Restaurant Review: Food Artist at Work
Chef Bryce Gilmore parlays an Odd Duck into a step up
Reviewed by Kate Thornberry, Fri., May 6, 2011
Mon., closed; Tue-Thu., 5pm-10pm; Fri.-Sat., 5pm-11pm; Sun., 5pm-10pm
Barley Swine2024 S. Lamar, 394-8150
Monday-Friday, 6-11pm; Saturday, 5pm-12mid
Barley Swine is small, so one can't help but compare its clean, cool interior to the cramped insides of the metal Odd Duck trailer where chef Bryce Gilmore began making his name. At Odd Duck Farm to Trailer, Gilmore achieved something really quite poetic: an existence where one person could cook the food he loves, sell it to people, develop a following, and more or less live as an artist, answerable only to himself and responsible only for himself ... culinarily, at least.
But Gilmore's vision, to serve the highest quality locally grown and raised food, prepared simply yet elegantly (and affordably), grew in popularity remarkably fast. Opened in December 2009, Odd Duck had three employees before long and still couldn't keep up with demand. Gilmore decided to go brick-and-mortar and opened Barley Swine a short year later in December 2010.
Since its opening, Barley Swine has been the hottest ticket in town. As I mentioned, the restaurant is small: The dining room has a mere 34 seats. "It's a step up ... but not that big of a step," quips Gilmore. To get as many people served as quickly as possible, the seating is communal; nevertheless, hourlong waits are common.
Gilmore hasn't strayed from the aesthetic that defined Odd Duck: exciting, impossibly fresh produce and meats directly from local farmers and ranchers, prepared in such a way as to showcase and skillfully combine their natural flavors. Gilmore's flavor combinations are universally thoughtful and sometimes so perfect as to be emotionally moving. This culinary brilliance has caused Gilmore to be named one of America's best new chefs by Food & Wine magazine for 2011.
"Winning that Editor's Choice Award, it was literally a dream come true for me. I used to actually daydream about winning it!" recalls Gilmore. "It's really a honor, and it's great press for our culinary scene, great press for Austin!" Austin chefs who have been recipients of this award in years past are an elite group indeed: David Bull, Will Packwood, and Tyson Cole.
In addition to space, gleaming new kitchen equipment, staff, table service, and air conditioning, Barley Swine has another added dimension: beer. Actually, beer and wine, but the emphasis is definitely on the beer. There are eight outstanding ales on tap and about two dozen bottled varieties. "Pork and beer are two of my very favorite things," laughs Gilmore, "So I named the place after them!"
Barley Swine serves small plates, and diners are cautioned that they will probably want at least three. On the menu, each dish is identified only by its ingredients, for instance, the fried brussels sprouts, lemon, and capers ($5). This dish has become nearly a signature since the restaurant's opening: Darkly caramelized farm-fresh sprouts without a trace of bitterness are drowned lovingly in lemon juice and capers. It's a dish that marries beautifully with a newly pulled ale; at my server's suggestion, I ordered the Real Ale Kraken ($10), brewed in Blanco, Texas. The flavors in both the dish and the ale are so prominent and compelling that the point is driven home: This is what food is supposed to taste like. It's ambrosial.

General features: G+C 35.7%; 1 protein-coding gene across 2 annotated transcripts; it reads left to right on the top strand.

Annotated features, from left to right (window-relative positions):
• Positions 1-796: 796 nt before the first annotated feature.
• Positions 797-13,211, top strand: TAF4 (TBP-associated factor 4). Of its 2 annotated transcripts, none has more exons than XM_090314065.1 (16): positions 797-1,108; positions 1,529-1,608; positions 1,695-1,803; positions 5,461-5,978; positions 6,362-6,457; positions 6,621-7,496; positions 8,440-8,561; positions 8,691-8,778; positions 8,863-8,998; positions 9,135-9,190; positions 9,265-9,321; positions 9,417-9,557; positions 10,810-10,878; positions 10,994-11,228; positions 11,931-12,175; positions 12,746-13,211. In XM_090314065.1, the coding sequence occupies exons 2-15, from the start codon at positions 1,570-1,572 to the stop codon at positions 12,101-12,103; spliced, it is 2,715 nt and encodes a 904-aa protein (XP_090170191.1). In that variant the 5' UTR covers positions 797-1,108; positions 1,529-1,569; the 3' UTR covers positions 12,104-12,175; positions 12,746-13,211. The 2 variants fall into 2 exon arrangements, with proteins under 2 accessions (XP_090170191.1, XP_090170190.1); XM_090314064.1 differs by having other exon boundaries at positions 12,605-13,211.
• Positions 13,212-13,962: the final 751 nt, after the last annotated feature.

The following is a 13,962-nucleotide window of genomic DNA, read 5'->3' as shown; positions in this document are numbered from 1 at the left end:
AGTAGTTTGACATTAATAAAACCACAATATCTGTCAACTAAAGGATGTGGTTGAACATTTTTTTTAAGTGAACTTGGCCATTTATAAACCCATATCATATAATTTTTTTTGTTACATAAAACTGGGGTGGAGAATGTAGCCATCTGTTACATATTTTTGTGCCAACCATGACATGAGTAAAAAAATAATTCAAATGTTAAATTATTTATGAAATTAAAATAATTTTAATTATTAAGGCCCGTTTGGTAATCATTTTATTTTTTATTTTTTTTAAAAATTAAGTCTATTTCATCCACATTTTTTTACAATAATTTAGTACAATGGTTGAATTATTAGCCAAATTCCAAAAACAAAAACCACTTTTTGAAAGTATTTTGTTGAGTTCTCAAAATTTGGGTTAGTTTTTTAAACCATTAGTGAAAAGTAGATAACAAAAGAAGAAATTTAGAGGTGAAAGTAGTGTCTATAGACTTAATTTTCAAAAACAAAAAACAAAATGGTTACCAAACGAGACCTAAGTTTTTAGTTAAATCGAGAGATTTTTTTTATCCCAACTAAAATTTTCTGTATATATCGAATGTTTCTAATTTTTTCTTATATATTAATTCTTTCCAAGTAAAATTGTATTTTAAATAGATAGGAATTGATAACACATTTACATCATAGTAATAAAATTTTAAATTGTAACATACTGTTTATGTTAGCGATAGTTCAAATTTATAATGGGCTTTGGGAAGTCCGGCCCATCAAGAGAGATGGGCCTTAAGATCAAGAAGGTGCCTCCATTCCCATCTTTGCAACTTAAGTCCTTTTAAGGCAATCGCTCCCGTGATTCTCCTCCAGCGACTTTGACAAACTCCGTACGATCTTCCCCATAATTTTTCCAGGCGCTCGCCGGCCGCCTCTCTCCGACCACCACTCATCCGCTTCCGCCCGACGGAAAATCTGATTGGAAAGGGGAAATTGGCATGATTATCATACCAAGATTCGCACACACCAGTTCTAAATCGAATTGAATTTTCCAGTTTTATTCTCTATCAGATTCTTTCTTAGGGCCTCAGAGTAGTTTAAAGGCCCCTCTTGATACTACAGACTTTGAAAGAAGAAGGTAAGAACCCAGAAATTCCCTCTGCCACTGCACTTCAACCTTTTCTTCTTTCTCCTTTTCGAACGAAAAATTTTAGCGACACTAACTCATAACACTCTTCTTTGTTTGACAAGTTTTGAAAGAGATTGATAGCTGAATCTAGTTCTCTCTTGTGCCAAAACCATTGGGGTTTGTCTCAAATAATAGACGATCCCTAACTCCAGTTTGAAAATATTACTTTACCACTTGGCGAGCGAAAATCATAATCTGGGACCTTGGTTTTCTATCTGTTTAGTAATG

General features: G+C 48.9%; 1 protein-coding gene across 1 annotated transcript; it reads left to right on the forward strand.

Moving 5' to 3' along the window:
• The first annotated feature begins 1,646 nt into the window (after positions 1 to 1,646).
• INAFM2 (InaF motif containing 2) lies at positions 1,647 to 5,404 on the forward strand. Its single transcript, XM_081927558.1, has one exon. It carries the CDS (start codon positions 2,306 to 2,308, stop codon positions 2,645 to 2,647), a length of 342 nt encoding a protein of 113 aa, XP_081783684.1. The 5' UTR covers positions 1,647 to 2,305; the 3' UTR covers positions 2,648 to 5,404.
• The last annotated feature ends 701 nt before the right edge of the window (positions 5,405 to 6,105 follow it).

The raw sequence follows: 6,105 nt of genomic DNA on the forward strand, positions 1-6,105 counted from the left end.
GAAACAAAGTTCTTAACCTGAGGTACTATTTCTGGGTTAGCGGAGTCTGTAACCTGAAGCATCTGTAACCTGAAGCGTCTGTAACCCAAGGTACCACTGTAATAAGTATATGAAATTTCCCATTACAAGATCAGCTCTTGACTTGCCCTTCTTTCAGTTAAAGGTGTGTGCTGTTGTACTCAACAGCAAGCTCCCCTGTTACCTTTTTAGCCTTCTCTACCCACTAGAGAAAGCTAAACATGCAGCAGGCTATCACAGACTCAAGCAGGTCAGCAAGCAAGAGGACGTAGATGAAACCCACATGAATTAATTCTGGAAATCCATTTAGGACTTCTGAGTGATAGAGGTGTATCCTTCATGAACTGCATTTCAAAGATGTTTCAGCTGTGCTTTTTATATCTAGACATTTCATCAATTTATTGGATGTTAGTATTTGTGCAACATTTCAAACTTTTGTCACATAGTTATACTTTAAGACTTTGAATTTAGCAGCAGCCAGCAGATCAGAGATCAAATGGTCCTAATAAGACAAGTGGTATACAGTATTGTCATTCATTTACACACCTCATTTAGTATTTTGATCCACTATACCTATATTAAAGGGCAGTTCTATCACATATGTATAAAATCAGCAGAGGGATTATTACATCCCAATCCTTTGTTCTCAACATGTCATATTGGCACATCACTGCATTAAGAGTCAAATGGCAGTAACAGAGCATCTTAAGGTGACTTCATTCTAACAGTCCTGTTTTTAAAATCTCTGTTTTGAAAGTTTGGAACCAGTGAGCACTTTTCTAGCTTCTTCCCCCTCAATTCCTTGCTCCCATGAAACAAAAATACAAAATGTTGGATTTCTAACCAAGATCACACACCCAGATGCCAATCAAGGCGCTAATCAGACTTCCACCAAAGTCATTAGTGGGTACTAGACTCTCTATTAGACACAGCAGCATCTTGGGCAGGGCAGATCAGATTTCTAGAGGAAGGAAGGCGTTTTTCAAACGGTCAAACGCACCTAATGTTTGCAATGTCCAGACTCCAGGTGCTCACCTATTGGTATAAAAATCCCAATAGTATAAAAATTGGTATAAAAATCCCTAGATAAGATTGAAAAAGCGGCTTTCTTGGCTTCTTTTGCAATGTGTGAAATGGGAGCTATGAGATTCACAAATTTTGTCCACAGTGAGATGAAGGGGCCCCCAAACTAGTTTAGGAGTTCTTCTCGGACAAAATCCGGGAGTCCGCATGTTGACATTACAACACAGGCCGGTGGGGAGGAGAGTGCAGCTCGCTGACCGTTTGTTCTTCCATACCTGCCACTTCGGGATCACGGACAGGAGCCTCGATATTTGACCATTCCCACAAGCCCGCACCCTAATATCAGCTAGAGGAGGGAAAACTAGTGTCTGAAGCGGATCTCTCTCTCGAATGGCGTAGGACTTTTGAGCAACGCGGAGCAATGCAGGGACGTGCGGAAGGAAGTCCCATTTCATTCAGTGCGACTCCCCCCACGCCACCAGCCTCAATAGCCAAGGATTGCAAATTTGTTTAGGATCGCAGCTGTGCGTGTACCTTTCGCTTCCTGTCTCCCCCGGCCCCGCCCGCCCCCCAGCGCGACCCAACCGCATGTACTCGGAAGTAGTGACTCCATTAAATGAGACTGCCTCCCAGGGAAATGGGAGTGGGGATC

The scallops with white asparagus and shellfish butter ($14) is another exemplary dish, showcasing Central Texas' modest crop of spring asparagus. Seared scallops are placed on swirls of white asparagus puree and contrasting saffron-colored butter sauce and decorated with delicate roasted green asparagus spears. The dish of braised short rib, celery root, and trumpet mushroom ($16) features two boneless cuts of Longhorn short rib meat sitting in creamy celery root puree with fresh horseradish grated over the top, lavished with cubes of braised celery. Meltingly rich, the braising brings the already intense beef flavor of grass-fed Longhorn to a fever pitch, which is then soothed by the calm flavors of celery and mushroom.
Grilling over a wood fire is one of Gilmore's favorite methods, and he uses it at Barley Swine in unique ways, often grilling vegetables such as carrots and squash as well as foie gras and lamb. Grilled carrot salad with goat feta and browned almond butter ($7) features a dash of sweet carrot puree topped with soft grilled carrots, which are in turn topped with delicate spring greens, crumbled goat cheese, almond butter dressing, and chopped Marcona almonds.
Recently added to the staff is pastry chef Kyle McKinney, and the choice is an apt one. McKinney's desserts are likewise thoughtful and flavor-oriented; his almond cake with strawberry gelée and crème fraîche-pink peppercorn ice cream ($7) is a good example. Silky almond cakes are crisped in the oven, then topped with piles of tiny, fresh, local strawberries. Decorating the plate are molds of fresh strawberry jelly and a scoop of pale-pink and white ice cream. Utterly delightful, but no more so than the Hazlenut Chocolate Crunch with caramel pudding and honey-nut nougat ($7), an ultrarich, dark-chocolate wafer crunch.
If Gilmore's career continues to skyrocket, a larger, less intimate restaurant is in the cards eventually; be sure to make it in to Barley Swine while you have the opportunity – and early, on a weeknight, if you want to avoid a long, long wait!
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